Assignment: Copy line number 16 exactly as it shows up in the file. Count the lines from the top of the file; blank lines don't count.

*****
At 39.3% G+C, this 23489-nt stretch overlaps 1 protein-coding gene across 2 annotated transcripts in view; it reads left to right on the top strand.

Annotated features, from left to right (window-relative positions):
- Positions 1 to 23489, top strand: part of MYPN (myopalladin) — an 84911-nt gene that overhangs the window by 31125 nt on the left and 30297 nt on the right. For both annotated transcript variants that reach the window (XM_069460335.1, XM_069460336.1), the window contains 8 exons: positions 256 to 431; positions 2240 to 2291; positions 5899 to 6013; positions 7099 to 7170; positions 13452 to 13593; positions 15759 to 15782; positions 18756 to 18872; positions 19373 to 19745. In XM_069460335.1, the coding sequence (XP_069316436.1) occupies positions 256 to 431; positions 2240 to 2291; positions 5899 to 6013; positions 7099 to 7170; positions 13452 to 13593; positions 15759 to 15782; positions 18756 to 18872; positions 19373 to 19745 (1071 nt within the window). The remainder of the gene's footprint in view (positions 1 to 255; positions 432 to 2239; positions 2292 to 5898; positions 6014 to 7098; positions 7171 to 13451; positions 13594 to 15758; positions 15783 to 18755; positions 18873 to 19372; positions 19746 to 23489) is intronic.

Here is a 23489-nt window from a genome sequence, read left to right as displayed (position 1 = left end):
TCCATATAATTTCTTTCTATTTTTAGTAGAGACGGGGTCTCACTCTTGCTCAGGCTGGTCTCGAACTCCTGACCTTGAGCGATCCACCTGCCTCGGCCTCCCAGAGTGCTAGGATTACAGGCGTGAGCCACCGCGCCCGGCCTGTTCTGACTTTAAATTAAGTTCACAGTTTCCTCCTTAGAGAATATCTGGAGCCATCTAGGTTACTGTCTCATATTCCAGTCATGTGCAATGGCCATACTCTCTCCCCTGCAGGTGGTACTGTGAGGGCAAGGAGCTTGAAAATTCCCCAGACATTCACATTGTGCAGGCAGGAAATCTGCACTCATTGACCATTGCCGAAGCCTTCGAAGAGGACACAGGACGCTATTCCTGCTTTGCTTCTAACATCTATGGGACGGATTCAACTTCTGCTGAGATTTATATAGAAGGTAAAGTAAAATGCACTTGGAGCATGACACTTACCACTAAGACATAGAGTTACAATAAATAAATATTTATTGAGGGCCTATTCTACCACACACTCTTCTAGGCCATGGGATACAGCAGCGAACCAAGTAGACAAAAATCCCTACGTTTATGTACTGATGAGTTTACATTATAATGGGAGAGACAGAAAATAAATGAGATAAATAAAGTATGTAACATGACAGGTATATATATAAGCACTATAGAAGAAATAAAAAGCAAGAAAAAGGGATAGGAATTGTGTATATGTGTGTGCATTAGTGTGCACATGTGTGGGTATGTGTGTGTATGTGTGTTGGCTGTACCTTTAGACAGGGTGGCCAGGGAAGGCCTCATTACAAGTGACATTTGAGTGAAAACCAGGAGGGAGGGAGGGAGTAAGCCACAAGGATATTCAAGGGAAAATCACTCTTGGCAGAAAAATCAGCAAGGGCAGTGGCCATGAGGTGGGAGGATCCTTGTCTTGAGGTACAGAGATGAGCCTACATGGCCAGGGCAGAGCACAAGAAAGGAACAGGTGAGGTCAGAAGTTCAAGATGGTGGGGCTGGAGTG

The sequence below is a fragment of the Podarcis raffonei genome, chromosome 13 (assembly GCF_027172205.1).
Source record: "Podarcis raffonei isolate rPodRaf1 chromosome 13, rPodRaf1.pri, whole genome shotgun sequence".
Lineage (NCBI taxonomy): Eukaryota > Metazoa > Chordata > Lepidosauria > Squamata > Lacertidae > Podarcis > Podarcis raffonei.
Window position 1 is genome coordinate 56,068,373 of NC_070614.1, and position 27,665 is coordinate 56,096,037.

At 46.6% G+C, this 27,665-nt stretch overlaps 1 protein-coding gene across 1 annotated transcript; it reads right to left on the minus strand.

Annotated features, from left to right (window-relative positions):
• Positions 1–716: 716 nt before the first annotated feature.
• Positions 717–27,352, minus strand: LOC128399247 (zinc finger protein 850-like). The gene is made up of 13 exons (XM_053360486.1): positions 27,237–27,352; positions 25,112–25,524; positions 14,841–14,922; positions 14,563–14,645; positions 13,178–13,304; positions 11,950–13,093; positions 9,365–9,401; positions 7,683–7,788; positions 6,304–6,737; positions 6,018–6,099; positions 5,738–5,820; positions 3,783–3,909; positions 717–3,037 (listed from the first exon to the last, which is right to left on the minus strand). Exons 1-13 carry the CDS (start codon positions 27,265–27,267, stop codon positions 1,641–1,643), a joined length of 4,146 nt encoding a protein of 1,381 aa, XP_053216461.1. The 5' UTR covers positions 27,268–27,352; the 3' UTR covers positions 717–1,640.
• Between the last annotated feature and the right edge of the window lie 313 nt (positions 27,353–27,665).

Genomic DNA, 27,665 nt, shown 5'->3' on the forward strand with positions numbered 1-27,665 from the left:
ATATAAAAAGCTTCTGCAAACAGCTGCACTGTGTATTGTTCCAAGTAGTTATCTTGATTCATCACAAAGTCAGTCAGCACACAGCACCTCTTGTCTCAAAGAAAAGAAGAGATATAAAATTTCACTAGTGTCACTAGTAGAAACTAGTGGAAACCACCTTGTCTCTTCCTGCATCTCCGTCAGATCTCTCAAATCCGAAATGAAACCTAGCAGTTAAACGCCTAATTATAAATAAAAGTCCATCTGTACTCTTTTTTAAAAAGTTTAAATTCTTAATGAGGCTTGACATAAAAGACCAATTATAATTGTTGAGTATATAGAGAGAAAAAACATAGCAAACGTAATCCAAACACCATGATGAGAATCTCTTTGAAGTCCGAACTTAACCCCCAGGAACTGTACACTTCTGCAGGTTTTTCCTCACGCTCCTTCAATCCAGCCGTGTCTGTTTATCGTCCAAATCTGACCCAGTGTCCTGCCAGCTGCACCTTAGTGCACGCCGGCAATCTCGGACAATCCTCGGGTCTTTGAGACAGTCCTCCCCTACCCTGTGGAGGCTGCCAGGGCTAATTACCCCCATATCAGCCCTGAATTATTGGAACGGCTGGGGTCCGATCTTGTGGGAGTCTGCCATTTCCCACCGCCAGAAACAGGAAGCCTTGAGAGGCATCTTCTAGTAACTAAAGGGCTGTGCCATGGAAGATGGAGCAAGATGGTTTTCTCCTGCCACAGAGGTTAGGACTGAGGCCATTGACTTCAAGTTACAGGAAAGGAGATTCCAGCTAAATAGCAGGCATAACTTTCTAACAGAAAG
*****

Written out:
ATATAAAAAGCTTCTGCAAACAGCTGCACTGTGTATTGTTCCAAGTAGTTATCTTGATTCATCACAAAGTCAGTCAGCACACAGCACCTCTTGTCTCAAAGAAAAGAAGAGATATAAAATTTCACTAGTGTCACTAGTAGAAACTAGTGGAAACCACCTTGTCTCTTCCTGCATCTCCGTCAGATCTCTCAAATCCGAAATGAAACCTAGCAGTTAAACGCCTAATTATAAATAAAAGTCCATCTGTACTCTTTTTTAAAAAGTTTAAATTCTTAATGAGGCTTGACATAAAAGACCAATTATAATTGTTGAGTATATAGAGAGAAAAAACATAGCAAACGTAATCCAAACACCATGATGAGAATCTCTTTGAAGTCCGAACTTAACCCCCAGGAACTGTACACTTCTGCAGGTTTTTCCTCACGCTCCTTCAATCCAGCCGTGTCTGTTTATCGTCCAAATCTGACCCAGTGTCCTGCCAGCTGCACCTTAGTGCACGCCGGCAATCTCGGACAATCCTCGGGTCTTTGAGACAGTCCTCCCCTACCCTGTGGAGGCTGCCAGGGCTAATTACCCCCATATCAGCCCTGAATTATTGGAACGGCTGGGGTCCGATCTTGTGGGAGTCTGCCATTTCCCACCGCCAGAAACAGGAAGCCTTGAGAGGCATCTTCTAGTAACTAAAGGGCTGTGCCATGGAAGATGGAGCAAGATGGTTTTCTCCTGCCACAGAGGTTAGGACTGAGGCCATTGACTTCAAGTTACAGGAAAGGAGATTCCAGCTAAATAGCAGGCATAACTTTCTAACAGAAAG